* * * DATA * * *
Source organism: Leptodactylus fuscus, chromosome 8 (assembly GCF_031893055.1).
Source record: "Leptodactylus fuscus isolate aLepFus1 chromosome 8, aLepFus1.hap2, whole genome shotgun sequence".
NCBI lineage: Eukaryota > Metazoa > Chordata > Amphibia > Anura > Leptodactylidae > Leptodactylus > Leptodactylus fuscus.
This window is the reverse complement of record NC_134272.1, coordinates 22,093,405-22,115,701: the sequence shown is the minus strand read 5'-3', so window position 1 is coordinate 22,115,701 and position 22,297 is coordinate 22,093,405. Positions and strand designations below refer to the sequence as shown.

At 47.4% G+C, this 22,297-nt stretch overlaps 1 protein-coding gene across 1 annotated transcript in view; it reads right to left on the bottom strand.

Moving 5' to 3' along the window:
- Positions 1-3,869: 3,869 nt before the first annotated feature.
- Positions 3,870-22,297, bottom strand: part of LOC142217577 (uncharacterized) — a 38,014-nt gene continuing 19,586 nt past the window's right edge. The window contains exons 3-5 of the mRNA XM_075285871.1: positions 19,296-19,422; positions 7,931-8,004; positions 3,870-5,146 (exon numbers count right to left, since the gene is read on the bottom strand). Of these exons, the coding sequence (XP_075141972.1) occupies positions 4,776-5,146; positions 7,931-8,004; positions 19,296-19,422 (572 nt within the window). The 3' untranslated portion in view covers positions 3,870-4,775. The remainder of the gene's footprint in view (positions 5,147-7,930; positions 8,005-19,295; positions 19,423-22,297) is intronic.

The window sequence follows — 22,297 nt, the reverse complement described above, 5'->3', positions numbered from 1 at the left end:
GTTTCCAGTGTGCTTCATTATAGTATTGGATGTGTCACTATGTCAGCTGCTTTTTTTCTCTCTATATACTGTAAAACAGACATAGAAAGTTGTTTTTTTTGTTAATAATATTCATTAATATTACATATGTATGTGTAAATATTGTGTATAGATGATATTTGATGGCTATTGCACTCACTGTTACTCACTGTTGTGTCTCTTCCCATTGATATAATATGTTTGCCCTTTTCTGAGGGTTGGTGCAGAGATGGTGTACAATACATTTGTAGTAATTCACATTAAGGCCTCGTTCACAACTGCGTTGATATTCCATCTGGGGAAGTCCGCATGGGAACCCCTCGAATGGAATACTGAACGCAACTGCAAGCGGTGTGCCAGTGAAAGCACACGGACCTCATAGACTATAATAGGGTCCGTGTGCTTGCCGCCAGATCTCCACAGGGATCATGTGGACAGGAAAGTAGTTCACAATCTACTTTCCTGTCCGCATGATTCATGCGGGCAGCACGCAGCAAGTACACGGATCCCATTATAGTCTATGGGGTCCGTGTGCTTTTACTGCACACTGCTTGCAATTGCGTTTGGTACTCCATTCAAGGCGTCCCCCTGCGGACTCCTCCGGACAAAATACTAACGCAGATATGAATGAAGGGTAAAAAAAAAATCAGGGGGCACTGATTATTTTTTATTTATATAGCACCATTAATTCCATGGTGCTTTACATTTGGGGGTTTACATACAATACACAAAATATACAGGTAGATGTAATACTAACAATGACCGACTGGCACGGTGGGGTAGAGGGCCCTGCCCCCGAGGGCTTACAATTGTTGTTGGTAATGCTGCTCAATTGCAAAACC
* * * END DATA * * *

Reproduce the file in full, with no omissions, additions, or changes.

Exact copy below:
Source organism: Leptodactylus fuscus, chromosome 8 (assembly GCF_031893055.1).
Source record: "Leptodactylus fuscus isolate aLepFus1 chromosome 8, aLepFus1.hap2, whole genome shotgun sequence".
NCBI lineage: Eukaryota > Metazoa > Chordata > Amphibia > Anura > Leptodactylidae > Leptodactylus > Leptodactylus fuscus.
This window is the reverse complement of record NC_134272.1, coordinates 22,093,405-22,115,701: the sequence shown is the minus strand read 5'-3', so window position 1 is coordinate 22,115,701 and position 22,297 is coordinate 22,093,405. Positions and strand designations below refer to the sequence as shown.

At 47.4% G+C, this 22,297-nt stretch overlaps 1 protein-coding gene across 1 annotated transcript in view; it reads right to left on the bottom strand.

Moving 5' to 3' along the window:
- Positions 1-3,869: 3,869 nt before the first annotated feature.
- Positions 3,870-22,297, bottom strand: part of LOC142217577 (uncharacterized) — a 38,014-nt gene continuing 19,586 nt past the window's right edge. The window contains exons 3-5 of the mRNA XM_075285871.1: positions 19,296-19,422; positions 7,931-8,004; positions 3,870-5,146 (exon numbers count right to left, since the gene is read on the bottom strand). Of these exons, the coding sequence (XP_075141972.1) occupies positions 4,776-5,146; positions 7,931-8,004; positions 19,296-19,422 (572 nt within the window). The 3' untranslated portion in view covers positions 3,870-4,775. The remainder of the gene's footprint in view (positions 5,147-7,930; positions 8,005-19,295; positions 19,423-22,297) is intronic.

The window sequence follows — 22,297 nt, the reverse complement described above, 5'->3', positions numbered from 1 at the left end:
GTTTCCAGTGTGCTTCATTATAGTATTGGATGTGTCACTATGTCAGCTGCTTTTTTTCTCTCTATATACTGTAAAACAGACATAGAAAGTTGTTTTTTTTGTTAATAATATTCATTAATATTACATATGTATGTGTAAATATTGTGTATAGATGATATTTGATGGCTATTGCACTCACTGTTACTCACTGTTGTGTCTCTTCCCATTGATATAATATGTTTGCCCTTTTCTGAGGGTTGGTGCAGAGATGGTGTACAATACATTTGTAGTAATTCACATTAAGGCCTCGTTCACAACTGCGTTGATATTCCATCTGGGGAAGTCCGCATGGGAACCCCTCGAATGGAATACTGAACGCAACTGCAAGCGGTGTGCCAGTGAAAGCACACGGACCTCATAGACTATAATAGGGTCCGTGTGCTTGCCGCCAGATCTCCACAGGGATCATGTGGACAGGAAAGTAGTTCACAATCTACTTTCCTGTCCGCATGATTCATGCGGGCAGCACGCAGCAAGTACACGGATCCCATTATAGTCTATGGGGTCCGTGTGCTTTTACTGCACACTGCTTGCAATTGCGTTTGGTACTCCATTCAAGGCGTCCCCCTGCGGACTCCTCCGGACAAAATACTAACGCAGATATGAATGAAGGGTAAAAAAAAAATCAGGGGGCACTGATTATTTTTTATTTATATAGCACCATTAATTCCATGGTGCTTTACATTTGGGGGTTTACATACAATACACAAAATATACAGGTAGATGTAATACTAACAATGACCGACTGGCACGGTGGGGTAGAGGGCCCTGCCCCCGAGGGCTTACAATTGTTGTTGGTAATGCTGCTCAATTGCAAAACC